The order is personal need and preference.

 

Edited by DiggingDogFarm (log)
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~Martin :)

I just don't want to look back and think "I could have eaten that."

Unsupervised, rebellious, radical agrarian experimenter, minimalist penny-pincher, and adventurous cook. Crotchety, cantankerous, terse curmudgeon, non-conformist, and contrarian who questions everything!

The best thing about a vegetable garden is all the meat you can hunt and trap out of it!

 

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On 4/13/2018 at 3:22 PM, cakewalk said:

Do you think a thread on hunting is "inclusive"? You think threads on pork products are "inclusive"? Do you really think that every thread has to be thought to death so that it "includes" everyone? This entire place would die overnight, if not sooner. There are more threads than I can count that do not "include" me. Many of them I enjoy reading anyway - because not everything has to be about me. As for the threads I don't want anything to do with, I have a simple solution: I don't click on them. There are also more threads than I can count that simply don't get any traction, so they die their own death. If that happens, it happens. It doesn't need anyone's assistance.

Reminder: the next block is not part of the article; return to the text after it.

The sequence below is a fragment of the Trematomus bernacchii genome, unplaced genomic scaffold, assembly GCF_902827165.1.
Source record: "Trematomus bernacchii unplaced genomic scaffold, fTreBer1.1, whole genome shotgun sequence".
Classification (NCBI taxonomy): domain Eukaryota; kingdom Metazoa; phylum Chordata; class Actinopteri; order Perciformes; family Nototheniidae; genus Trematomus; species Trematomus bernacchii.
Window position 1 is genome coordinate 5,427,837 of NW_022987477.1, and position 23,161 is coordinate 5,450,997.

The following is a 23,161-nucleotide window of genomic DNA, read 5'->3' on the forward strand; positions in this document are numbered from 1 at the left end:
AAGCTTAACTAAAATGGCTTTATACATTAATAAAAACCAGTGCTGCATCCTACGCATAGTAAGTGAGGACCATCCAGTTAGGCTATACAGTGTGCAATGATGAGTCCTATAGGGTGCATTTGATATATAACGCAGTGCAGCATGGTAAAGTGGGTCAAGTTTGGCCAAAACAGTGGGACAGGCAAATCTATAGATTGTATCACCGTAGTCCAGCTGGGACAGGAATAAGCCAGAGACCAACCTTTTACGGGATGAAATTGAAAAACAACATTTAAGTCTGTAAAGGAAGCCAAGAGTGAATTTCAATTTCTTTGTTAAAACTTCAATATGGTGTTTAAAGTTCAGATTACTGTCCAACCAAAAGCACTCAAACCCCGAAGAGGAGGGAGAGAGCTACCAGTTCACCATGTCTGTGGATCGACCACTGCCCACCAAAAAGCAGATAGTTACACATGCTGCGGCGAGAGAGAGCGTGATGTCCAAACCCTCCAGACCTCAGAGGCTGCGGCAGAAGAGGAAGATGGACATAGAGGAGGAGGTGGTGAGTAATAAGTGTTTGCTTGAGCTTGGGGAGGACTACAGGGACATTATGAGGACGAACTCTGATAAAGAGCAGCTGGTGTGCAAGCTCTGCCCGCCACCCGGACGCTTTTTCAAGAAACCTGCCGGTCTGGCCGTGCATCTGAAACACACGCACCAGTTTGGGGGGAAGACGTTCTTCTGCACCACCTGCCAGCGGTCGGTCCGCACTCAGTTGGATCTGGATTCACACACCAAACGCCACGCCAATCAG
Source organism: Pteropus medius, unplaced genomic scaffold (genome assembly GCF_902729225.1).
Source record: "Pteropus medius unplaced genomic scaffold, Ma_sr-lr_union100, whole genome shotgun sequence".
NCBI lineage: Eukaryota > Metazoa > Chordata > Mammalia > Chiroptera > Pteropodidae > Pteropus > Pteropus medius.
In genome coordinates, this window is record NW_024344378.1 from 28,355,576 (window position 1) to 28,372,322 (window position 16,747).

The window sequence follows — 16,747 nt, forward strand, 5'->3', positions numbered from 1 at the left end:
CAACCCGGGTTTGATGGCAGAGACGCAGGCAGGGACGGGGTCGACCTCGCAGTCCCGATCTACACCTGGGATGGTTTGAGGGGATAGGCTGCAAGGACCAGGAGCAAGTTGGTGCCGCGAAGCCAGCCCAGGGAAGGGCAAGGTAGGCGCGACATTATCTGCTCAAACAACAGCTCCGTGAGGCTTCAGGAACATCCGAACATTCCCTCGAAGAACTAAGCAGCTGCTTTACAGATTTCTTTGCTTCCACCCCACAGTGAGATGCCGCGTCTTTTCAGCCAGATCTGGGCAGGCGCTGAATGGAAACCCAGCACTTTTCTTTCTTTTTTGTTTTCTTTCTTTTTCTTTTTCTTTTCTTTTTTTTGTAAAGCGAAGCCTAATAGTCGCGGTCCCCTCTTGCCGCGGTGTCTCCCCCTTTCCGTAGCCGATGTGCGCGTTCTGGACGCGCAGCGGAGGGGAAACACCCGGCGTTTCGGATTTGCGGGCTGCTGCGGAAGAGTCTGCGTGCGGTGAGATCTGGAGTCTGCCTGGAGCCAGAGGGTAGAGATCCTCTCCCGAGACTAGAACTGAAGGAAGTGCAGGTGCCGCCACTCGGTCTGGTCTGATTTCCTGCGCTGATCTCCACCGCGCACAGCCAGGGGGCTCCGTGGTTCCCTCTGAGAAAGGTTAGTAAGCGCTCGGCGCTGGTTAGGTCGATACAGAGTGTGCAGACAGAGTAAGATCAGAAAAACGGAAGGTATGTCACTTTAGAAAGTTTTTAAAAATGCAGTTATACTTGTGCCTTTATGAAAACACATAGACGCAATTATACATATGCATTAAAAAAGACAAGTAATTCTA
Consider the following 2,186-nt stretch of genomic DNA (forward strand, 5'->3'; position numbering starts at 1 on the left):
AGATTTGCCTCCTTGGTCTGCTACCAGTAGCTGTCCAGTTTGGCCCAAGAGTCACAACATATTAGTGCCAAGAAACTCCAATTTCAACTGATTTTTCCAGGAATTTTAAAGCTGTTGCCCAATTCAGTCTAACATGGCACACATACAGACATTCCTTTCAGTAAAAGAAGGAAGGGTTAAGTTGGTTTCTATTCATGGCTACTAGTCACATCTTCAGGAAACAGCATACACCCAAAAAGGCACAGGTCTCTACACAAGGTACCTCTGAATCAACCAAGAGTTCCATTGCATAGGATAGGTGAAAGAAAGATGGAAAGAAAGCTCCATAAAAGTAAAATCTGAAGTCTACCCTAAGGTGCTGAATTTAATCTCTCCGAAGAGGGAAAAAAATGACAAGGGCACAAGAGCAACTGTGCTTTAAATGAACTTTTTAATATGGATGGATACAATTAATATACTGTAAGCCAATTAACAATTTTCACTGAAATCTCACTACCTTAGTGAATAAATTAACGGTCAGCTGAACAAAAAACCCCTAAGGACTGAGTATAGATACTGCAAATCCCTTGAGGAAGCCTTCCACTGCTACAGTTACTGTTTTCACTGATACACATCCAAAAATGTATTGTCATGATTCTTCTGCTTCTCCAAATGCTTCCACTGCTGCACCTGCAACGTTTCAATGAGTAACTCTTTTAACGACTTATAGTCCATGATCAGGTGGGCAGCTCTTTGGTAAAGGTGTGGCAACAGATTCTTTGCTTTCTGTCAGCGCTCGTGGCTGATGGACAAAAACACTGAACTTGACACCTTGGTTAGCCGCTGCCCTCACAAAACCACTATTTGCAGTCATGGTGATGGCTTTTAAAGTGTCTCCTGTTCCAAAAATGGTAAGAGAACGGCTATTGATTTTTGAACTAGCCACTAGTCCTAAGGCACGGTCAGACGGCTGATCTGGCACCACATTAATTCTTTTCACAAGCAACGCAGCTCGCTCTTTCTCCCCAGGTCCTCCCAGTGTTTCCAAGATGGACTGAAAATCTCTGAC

Fair point. Challenges are  bit different, however, because if there's to be a decent level of participation, they do have to be relatively inclusive, which is the reason some challenges have never made an appearance.

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9 hours ago, kayb said:

What's your specialty you trot out when the boss is coming to dinner?

But wait - my boss comes to dinner every night!

 

Oh, and now as I glance back up through the thread, I see liuzhou already made this point (albeit referring to himself as opposed to his Significant Eater).

Edited by weinoo (log)

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I was brought up on frugality despite a well-to-do background.  So I like these sort of challenges.  You don't have to be dirt poor spend your money intelligently.  And if you do, you can find yourself with more choices in life.

 

About 20-30 years ago I came up with a rule of thumb budget for meals - $1 for breakfast, $2 for lunch, and $3 for dinner.  Originally that got us ribeye steaks a couple of times a week.  Now they're chuckeyes, but that's really the only difference.